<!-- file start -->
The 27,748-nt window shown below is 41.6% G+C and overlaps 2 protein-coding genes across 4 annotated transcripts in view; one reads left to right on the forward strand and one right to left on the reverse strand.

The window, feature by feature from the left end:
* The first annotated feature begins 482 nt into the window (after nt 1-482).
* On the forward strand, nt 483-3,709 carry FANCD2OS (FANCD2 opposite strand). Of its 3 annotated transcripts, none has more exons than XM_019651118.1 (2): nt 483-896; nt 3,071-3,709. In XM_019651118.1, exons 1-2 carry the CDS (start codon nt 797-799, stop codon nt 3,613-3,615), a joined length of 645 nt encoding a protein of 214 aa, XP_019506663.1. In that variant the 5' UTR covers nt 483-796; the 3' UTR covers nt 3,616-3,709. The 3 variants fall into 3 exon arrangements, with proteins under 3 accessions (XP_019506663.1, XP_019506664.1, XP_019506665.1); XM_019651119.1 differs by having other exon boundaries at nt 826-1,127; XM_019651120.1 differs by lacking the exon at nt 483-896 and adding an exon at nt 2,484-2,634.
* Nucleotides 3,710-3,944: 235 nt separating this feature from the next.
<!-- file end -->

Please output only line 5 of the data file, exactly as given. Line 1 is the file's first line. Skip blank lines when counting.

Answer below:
* Nucleotides 3,710-3,944: 235 nt separating this feature from the next.